And there the story collapses of its own terrible weight. In the comparative calm that followed Simpson's arrest, friends groped for anecdotes that might begin to explain how such an admired man could possibly become an accused killer. "He charmed his way out of any situation," says the former NBC Sports employee. "Two years ago, after the AFC Championship Game in Buffalo, the plane was loaded and sitting at the gate when word came over the speaker: 'We'll be leaving momentarily, but we have to wait because O.J. Simpson is running a little late.' " Who could be mad at him?
Assigned a story on Buffalo nightlife the week of that game, Simpson amazed his colleague by becoming part of it in a most demonstrative way: "There he was in the back of a white limousine, in the parking lot of a bar, doing it with some woman. I couldn't believe it! Right in the middle of the parking lot.... He was always in the bars, in the clubs. He loved the limelight, the highlife."
But another coworker remembers how gracious he was with fans. "Idiots would walk up to him in Buffalo, and he'd be drinking beer and eating wings," he says. "His hands would be greasy and his mouth would be full, and they'd ask him to sign something.... O.J. Simpson was Michael Jordan before Michael Jordan."
In short, he suffered everybody, more likely enjoyed them, in his fortunate life. He never lost his temper....
If we are to believe that the right man has been charged, we must then assign some extraordinary motive to the killings. We must make sense of it. And it's nearly impossible. Could O.J. have been in such financial trouble that the $24,000 monthly alimony and support had become, if not a motive for murder, a flashpoint in his relationship with Nicole? Was he anxious about his $400,000-a-year contract with NBC, which was to come up for renewal in 1995, or his $550,000-a-year deal with Hertz, which was to expire in 1997?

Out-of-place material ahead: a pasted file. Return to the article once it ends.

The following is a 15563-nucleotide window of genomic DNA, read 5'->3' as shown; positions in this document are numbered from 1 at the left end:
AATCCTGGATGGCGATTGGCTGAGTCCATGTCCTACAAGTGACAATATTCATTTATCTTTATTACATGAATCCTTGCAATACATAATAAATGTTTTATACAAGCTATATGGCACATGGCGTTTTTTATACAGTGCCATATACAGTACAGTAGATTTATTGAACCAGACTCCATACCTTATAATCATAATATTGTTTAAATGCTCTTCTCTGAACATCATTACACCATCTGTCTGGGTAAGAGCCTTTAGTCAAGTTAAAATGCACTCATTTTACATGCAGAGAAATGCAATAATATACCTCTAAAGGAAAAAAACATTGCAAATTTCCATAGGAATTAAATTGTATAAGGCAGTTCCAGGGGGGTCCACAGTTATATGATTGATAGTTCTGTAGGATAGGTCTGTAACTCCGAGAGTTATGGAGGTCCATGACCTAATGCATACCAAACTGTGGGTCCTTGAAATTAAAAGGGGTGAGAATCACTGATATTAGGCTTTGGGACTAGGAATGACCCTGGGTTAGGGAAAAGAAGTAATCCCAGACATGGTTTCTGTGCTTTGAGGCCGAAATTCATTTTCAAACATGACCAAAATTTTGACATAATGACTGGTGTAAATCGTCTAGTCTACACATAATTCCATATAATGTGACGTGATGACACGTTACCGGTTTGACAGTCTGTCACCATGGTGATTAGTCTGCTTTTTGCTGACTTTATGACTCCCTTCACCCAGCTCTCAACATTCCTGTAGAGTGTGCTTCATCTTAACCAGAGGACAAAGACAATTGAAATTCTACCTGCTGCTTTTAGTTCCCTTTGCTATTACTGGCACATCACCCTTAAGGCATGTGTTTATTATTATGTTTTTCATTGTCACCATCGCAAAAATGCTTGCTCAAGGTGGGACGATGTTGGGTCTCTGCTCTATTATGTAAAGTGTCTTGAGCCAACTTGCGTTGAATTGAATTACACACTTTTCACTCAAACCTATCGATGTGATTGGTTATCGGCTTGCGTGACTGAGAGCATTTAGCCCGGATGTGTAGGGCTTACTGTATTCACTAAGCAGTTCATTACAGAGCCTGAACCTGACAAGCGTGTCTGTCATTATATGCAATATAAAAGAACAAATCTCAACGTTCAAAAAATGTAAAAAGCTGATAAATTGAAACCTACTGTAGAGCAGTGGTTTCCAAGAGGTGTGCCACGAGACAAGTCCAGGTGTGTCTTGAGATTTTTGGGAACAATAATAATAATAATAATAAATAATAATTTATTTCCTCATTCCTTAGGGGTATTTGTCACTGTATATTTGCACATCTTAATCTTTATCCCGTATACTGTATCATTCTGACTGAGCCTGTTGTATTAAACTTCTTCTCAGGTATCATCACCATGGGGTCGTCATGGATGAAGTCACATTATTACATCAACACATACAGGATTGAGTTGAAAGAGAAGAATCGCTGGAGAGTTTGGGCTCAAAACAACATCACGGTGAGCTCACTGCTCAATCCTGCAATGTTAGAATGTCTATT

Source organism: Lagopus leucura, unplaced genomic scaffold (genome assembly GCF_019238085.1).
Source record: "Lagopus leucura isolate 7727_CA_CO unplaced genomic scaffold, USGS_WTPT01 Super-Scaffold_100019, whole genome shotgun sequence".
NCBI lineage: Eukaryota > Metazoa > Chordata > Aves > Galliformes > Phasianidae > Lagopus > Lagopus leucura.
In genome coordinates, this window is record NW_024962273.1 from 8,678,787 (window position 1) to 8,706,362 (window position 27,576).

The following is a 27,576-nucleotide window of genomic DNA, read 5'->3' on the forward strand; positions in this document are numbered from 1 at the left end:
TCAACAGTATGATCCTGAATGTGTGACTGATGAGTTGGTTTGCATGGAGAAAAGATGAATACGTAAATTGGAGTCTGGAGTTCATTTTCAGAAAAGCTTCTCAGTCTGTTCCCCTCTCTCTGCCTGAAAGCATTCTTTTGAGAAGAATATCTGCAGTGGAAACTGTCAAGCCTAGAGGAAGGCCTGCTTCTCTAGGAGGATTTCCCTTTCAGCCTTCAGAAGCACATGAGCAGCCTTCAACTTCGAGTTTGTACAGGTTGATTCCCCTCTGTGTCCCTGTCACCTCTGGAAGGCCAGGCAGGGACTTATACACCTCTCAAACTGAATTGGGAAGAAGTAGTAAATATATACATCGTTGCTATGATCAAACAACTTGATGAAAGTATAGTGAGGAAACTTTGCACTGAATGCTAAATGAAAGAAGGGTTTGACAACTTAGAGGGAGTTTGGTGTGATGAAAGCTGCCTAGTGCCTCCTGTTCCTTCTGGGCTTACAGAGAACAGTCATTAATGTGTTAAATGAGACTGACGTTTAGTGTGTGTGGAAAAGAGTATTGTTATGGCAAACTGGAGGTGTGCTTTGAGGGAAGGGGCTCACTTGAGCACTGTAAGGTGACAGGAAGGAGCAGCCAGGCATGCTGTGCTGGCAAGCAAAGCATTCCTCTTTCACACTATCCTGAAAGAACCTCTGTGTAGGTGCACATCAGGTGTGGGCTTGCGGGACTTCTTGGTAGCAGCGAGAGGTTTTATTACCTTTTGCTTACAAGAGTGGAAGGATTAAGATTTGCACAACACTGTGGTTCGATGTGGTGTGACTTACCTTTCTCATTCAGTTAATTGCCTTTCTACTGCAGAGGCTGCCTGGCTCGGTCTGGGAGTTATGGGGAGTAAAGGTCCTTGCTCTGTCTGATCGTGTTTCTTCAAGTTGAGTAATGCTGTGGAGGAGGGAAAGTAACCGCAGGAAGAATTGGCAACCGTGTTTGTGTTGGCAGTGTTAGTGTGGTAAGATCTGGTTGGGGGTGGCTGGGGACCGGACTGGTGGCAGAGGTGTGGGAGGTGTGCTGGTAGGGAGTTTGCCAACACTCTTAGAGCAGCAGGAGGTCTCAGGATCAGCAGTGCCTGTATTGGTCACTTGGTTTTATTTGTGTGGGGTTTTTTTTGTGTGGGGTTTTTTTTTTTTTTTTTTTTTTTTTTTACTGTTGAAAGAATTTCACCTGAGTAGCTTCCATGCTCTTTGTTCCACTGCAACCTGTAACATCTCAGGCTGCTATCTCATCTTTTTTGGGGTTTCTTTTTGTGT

Sources say the arguments with Nicole were, in fact, often about money. And within the last year O.J. had told a close friend and coworker that he hoped Nicole would marry again so that he could be relieved of the alimony. But would he murder for money?
And if he wouldn't murder for money, would he do so out of some sense of aggrievement? What if this product of the San Francisco projects, part of whose charm was his lack of bitterness, saw a handsome young man tooling about in a white Ferrari, a car he had bought for his former wife? Would he succumb to a tremendous feeling of unfairness that until now he had been careful to damp? Would he murder then?
It's a tangle of suppositions, confounded by public knowledge of a man so upbeat that he signed his "suicide" note with "Peace and love" and put a smiley face inside the O of O.J. And the case against Simpson becomes even unlikelier when we consider that some of the reported evidence—the glove allegedly found at the scene, for example—could indicate premeditation. Could Simpson have plotted one or both of these murders, climbed into a plane and played out an alibi that had been arranged days before? And then could he have returned home, assumed a dissociative state and attended a visitation for the woman he murdered and then, with his children by his side, her funeral? Could he have done that? Could anyone?
Whatever circumstantial evidence the state has arrayed to prove that Simpson enacted this violence cannot possibly explain why these victims were murdered so brutally. Short of a confession, no reason can be assigned. To solve the why of it we must impute some enormous passion to the killer. To satisfy the state's case we must impute it to a man who not only seemed just like us but also seemed better—richer, more handsome, more popular, an overwhelming success who somehow entered a final, life-ruining rage.
That's a troubling idea. It might mean this could happen to anyone. Or at least to someone who loved a woman so much or so badly. The movie industry unreels on just such ideas. This will be the state's case, as articulated by the NFL player and friend who meant only to support Simpson, and it is the synopsis of many a poor plot: "He was obsessed with her. He loved her to death."